ACLU sues Fannie and Freddie regulator in eminent domain controversy

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The American Civil Liberties Union and the Center for Popular Democracy have filed a lawsuit to compel the Federal Housing Finance Agency to provide details about the agency’s relationship with the financial industry and its efforts to block local governments from using eminent domain to prevent foreclosures.

The FHFA, which regulates mortgage giants Fannie Mae and Freddie Mac, has gone on the record opposing the use of eminent domain to seize underwater mortgages and grant principal reductions to borrowers in order to put them above water. The agency has threatened to sue any local or state jurisdiction that takes such an action and/or to cease doing business in that jurisdiction, which would deny residents — many of them people of color — access to loans backed by Fannie or Freddie.

“For years, communities of color across the nation were targeted by banks peddling subprime toxic mortgages, greatly contributing to the current foreclosure crisis,” said Udi Ofer, executive director of the ACLU of New Jersey, in a statement.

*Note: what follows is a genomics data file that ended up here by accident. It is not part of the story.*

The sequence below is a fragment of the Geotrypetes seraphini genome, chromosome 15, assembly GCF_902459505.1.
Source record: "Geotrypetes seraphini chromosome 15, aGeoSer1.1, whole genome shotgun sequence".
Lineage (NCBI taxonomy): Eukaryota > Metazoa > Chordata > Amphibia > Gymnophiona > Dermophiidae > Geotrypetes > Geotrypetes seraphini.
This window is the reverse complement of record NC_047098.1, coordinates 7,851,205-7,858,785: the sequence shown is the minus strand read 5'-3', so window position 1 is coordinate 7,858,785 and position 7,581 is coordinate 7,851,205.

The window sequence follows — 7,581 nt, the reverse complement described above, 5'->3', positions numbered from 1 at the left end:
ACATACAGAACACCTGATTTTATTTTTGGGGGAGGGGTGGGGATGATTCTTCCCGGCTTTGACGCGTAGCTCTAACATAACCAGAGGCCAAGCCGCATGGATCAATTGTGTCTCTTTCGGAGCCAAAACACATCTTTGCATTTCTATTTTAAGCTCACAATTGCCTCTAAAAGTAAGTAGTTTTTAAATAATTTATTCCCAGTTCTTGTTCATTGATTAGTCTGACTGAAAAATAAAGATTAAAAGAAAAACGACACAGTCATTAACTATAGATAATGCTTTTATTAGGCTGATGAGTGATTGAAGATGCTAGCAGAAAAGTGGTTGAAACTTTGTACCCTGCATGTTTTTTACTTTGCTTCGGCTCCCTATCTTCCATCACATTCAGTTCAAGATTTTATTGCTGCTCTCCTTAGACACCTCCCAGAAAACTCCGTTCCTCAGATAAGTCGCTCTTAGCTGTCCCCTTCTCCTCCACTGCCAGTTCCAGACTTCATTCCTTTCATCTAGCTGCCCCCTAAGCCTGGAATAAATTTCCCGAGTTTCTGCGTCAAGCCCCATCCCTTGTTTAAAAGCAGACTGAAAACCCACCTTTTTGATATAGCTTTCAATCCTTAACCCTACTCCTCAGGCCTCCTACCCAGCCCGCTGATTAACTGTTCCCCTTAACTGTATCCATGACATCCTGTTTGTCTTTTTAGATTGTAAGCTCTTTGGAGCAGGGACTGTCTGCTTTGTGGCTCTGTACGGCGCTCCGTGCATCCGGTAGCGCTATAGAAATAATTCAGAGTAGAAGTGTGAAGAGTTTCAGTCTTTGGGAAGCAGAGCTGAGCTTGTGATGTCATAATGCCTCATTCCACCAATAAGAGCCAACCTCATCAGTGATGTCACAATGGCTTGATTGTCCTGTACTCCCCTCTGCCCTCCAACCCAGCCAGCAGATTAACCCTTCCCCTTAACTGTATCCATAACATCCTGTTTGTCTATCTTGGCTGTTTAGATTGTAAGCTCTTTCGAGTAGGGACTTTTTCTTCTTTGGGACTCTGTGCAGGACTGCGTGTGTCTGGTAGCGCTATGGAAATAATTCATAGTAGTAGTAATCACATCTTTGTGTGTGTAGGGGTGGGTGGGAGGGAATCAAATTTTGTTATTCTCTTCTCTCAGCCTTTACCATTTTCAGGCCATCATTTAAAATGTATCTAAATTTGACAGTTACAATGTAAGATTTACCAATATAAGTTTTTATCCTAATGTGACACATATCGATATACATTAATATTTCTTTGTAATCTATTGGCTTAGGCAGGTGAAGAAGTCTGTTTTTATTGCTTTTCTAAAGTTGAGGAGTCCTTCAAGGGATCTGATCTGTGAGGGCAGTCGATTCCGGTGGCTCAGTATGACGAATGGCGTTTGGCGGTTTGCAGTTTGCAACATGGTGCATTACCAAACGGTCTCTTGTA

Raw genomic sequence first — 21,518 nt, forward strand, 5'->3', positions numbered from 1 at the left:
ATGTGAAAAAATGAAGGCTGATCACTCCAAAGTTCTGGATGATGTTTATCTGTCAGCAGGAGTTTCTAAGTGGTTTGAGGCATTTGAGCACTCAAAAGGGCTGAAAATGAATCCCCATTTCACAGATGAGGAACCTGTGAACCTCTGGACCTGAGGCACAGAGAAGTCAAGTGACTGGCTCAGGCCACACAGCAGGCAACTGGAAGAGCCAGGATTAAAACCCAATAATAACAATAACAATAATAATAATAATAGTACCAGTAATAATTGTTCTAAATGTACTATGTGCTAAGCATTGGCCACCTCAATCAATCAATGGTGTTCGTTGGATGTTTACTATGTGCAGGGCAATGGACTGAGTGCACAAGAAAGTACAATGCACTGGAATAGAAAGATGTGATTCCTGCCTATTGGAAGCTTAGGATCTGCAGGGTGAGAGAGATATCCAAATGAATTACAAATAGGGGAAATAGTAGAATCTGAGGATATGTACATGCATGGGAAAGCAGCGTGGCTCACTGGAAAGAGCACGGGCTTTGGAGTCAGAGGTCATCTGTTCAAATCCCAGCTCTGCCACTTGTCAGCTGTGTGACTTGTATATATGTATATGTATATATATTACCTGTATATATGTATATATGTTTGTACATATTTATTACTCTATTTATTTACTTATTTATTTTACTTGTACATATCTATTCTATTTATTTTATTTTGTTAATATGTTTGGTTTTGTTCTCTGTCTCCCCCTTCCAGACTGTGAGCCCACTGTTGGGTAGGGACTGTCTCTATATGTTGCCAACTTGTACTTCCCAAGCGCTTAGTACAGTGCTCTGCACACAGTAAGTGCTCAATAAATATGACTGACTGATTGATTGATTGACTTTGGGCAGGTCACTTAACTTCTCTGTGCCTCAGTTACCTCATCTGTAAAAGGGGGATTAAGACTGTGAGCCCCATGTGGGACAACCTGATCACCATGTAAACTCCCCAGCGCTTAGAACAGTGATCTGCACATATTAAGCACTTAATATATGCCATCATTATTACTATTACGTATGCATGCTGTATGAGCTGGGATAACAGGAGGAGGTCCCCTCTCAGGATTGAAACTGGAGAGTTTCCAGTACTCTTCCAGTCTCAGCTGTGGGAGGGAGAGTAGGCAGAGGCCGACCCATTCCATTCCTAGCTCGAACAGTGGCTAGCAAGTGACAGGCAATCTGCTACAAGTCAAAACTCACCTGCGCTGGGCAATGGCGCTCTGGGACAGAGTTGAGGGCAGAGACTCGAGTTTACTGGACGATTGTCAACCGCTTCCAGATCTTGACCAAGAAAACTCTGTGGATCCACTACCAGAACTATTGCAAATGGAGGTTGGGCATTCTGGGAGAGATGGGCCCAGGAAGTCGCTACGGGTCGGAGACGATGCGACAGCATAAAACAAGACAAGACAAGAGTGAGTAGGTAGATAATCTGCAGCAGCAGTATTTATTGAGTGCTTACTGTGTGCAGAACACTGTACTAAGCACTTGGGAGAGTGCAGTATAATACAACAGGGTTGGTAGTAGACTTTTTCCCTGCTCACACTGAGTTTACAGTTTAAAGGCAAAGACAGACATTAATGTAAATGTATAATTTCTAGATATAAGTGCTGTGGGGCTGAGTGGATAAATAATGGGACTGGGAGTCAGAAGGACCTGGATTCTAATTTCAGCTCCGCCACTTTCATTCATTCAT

“Now communities are responding by considering novel approaches to help save their neighborhoods. Municipalities should be able to consider all of their options.”

Local governments are considering invoking eminent domain in order to help homeowners remain in their homes, bolster neighborhoods and maintain property values for all homeowners, the ACLU said.

“The FHFA has taken an aggressive stance on this issue in a way that has harmed minority communities. The public deserves to know why,” said Linda Lye, staff attorney with the ACLU of Northern California, in a statement.

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Source: ACLU

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